Comparing Figures 6 and 7, it can be observed that Figure 7 shows cells with more preserved structures during freezing, due to the treatment that contained the higher pectin concentration; Figure 6 shows more deteriorated cells due to the freezing process.


The freezing process can be approximately classified according to the freezing rate. The typical rates are: slow freezing, around 0.02-0.2 °C/minute; commercial freezing, between 0.2-0.83 °C/minute; and fast freezing, over 0.83 °C/minute (BROWN, 1991). The freezing rate of the samples in this work was 0.4 °C/minute, which is classified as commercial to slow.

Slow freezing can cause alterations in the product, mainly in the cellular membrane transport properties, that can result in denaturation or alterations on the interaction between proteins and lipids. A consequence of cell membrane deterioration is its loss of ability to act as a semi-permeable membrane or a diffusion barrier. This has practical consequences in terms of the leeching of cellular substances of tissues and water loss, which alters thermal properties and flavors (DELGADO, 1997).

Figures 6 and 7 show that the growth of extracellular crystals caused tissue shrinkage and cell collapse due to the mechanical damage caused by the ice crystal growth that initiated in the intercellular spaces (DELGADO; RUBIOLO, 1994).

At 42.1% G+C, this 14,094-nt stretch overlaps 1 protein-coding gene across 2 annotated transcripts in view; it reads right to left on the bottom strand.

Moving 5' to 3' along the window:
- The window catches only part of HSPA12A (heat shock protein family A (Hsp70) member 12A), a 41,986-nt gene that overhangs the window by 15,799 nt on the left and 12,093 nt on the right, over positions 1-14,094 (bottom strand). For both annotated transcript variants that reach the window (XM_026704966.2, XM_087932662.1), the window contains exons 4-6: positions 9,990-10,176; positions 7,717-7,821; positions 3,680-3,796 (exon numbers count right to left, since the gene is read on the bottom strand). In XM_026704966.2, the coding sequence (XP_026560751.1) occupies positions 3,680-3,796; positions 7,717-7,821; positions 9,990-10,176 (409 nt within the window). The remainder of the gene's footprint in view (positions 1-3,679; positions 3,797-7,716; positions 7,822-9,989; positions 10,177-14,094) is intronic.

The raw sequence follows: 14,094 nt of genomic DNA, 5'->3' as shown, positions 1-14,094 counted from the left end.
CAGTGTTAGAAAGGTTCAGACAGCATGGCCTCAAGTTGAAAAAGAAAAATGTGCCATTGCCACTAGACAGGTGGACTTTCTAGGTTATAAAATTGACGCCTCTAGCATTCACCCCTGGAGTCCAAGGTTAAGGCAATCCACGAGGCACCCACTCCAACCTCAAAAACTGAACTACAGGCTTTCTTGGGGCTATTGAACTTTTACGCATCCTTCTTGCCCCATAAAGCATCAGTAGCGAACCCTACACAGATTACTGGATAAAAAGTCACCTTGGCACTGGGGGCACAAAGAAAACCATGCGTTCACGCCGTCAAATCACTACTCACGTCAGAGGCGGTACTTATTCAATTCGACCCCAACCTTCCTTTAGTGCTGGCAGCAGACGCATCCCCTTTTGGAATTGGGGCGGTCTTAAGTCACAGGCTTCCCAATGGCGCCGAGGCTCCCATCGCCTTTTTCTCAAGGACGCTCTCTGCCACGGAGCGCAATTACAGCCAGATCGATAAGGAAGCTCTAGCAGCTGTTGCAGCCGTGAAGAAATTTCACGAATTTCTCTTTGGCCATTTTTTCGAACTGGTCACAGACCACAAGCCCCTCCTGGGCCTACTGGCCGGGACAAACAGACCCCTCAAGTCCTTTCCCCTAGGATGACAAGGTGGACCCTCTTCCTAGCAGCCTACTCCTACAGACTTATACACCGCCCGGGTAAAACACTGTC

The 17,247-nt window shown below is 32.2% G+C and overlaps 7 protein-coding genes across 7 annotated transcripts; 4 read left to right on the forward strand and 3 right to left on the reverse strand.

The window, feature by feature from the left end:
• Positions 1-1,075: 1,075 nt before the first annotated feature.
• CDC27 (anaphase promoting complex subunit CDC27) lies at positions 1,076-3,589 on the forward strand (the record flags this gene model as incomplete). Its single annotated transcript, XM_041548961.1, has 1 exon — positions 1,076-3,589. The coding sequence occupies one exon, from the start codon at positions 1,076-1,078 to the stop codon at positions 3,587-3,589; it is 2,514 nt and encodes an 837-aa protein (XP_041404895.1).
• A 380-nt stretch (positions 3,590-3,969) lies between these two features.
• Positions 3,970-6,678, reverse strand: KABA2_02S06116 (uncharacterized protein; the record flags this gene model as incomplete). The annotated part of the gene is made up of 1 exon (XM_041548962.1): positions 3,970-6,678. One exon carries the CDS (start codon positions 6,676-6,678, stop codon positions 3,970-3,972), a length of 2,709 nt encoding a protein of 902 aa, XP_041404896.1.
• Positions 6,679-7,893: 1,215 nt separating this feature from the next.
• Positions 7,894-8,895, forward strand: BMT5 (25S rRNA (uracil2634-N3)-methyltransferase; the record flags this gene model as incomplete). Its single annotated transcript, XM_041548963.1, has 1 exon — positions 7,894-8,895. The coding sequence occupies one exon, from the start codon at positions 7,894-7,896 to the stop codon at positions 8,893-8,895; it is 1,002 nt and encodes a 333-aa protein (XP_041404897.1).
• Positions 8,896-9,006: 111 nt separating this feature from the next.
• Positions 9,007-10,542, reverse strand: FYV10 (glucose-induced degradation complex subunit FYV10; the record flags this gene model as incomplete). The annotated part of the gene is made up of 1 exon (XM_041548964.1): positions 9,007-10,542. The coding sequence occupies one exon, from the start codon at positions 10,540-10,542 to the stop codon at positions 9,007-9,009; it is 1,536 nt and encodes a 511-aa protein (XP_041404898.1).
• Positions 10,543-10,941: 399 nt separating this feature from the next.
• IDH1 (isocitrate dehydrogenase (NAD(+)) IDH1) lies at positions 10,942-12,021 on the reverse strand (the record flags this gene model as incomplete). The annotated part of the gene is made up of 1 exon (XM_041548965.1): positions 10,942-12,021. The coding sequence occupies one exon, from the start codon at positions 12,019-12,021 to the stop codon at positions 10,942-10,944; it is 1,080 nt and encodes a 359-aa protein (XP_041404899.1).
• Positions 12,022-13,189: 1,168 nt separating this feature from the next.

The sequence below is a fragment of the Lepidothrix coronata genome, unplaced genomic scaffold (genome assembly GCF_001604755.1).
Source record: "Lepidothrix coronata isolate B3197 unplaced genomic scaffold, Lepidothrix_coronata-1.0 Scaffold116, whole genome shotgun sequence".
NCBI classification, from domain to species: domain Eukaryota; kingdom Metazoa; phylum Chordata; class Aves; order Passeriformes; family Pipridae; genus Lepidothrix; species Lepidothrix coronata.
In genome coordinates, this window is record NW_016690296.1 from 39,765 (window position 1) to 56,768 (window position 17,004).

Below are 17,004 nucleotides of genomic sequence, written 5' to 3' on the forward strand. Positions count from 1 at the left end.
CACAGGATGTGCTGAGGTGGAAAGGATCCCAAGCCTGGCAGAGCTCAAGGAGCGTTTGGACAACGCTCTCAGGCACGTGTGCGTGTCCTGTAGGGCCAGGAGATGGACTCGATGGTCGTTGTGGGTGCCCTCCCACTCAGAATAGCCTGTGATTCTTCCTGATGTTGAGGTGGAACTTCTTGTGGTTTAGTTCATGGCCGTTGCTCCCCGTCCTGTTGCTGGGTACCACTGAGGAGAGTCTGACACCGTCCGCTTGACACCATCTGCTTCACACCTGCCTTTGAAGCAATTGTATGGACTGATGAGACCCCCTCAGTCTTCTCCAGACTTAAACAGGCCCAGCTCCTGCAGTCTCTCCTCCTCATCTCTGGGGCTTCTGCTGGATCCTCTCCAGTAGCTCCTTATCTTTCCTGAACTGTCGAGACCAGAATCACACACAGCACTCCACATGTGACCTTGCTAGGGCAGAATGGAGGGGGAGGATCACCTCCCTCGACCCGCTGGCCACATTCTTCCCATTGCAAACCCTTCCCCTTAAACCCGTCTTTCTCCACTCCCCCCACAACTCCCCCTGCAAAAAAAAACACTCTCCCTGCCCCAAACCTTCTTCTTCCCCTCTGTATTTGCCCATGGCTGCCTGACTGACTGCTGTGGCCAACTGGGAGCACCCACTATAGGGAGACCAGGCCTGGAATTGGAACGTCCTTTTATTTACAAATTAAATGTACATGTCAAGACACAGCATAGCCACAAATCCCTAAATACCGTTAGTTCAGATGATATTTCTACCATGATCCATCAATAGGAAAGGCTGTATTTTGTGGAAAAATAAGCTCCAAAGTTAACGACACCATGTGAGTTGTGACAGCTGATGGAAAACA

3.6 Cell shrinkage

Table 6 shows the regression analysis results of the cell area variation percentage of the fruits after treatment through vacuum impregnation and during freezing. Table 6 shows that only pectin concentration influences the regression coefficients; calcium chloride and pressure factors do not influence the regression coefficients.

Figure 8 presents the response surfaces for the variation percentage of the cell area reduction (shrinkage) of the strawberry tissues after treatment through vacuum impregnation and during freezing, in function of the pectin and calcium chloride concentration, and pectin and vacuum pressure.


Figure 8a presents a loss of 0%, in other words, this time shows the variation of the area before the onset of freezing; figure 8b shows the variation after 1 minute of freezing; through these, the occurrence of cell area reduction can be verified, but not having a significant difference between the treatments; figure 8c presents a tendency of area loss reduction through the pectin concentration increase; figure 8d shows that, with the increase of the pectin concentration there is a reduction of the cell area loss, the surfaces show an optimum concentration, where the functionality of the pectin is higher, above 2%.